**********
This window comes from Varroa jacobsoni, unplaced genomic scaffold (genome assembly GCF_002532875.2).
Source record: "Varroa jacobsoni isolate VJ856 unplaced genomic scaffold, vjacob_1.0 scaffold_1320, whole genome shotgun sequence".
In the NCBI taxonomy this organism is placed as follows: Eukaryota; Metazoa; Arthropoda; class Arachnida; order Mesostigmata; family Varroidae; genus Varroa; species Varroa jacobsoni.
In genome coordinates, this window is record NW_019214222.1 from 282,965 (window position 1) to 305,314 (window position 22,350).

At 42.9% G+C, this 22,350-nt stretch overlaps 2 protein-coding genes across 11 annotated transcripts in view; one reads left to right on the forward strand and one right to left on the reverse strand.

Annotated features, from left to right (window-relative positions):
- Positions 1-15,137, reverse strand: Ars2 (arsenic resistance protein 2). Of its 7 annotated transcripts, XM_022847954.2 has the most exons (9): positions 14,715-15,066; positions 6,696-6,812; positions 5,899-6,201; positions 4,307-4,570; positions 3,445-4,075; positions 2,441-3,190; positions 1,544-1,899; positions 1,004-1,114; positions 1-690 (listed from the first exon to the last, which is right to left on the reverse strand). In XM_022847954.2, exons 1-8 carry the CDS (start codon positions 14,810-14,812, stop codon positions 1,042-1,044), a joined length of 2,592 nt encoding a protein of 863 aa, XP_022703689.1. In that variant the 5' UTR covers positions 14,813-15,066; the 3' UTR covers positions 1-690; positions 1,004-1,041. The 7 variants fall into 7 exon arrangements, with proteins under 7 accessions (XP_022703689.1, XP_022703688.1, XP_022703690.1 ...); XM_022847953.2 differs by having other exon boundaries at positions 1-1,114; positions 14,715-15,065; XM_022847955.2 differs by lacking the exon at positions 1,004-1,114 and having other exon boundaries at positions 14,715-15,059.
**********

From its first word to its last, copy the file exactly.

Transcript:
This window comes from Varroa jacobsoni, unplaced genomic scaffold (genome assembly GCF_002532875.2).
Source record: "Varroa jacobsoni isolate VJ856 unplaced genomic scaffold, vjacob_1.0 scaffold_1320, whole genome shotgun sequence".
In the NCBI taxonomy this organism is placed as follows: Eukaryota; Metazoa; Arthropoda; class Arachnida; order Mesostigmata; family Varroidae; genus Varroa; species Varroa jacobsoni.
In genome coordinates, this window is record NW_019214222.1 from 282,965 (window position 1) to 305,314 (window position 22,350).

At 42.9% G+C, this 22,350-nt stretch overlaps 2 protein-coding genes across 11 annotated transcripts in view; one reads left to right on the forward strand and one right to left on the reverse strand.

Annotated features, from left to right (window-relative positions):
- Positions 1-15,137, reverse strand: Ars2 (arsenic resistance protein 2). Of its 7 annotated transcripts, XM_022847954.2 has the most exons (9): positions 14,715-15,066; positions 6,696-6,812; positions 5,899-6,201; positions 4,307-4,570; positions 3,445-4,075; positions 2,441-3,190; positions 1,544-1,899; positions 1,004-1,114; positions 1-690 (listed from the first exon to the last, which is right to left on the reverse strand). In XM_022847954.2, exons 1-8 carry the CDS (start codon positions 14,810-14,812, stop codon positions 1,042-1,044), a joined length of 2,592 nt encoding a protein of 863 aa, XP_022703689.1. In that variant the 5' UTR covers positions 14,813-15,066; the 3' UTR covers positions 1-690; positions 1,004-1,041. The 7 variants fall into 7 exon arrangements, with proteins under 7 accessions (XP_022703689.1, XP_022703688.1, XP_022703690.1 ...); XM_022847953.2 differs by having other exon boundaries at positions 1-1,114; positions 14,715-15,065; XM_022847955.2 differs by lacking the exon at positions 1,004-1,114 and having other exon boundaries at positions 14,715-15,059.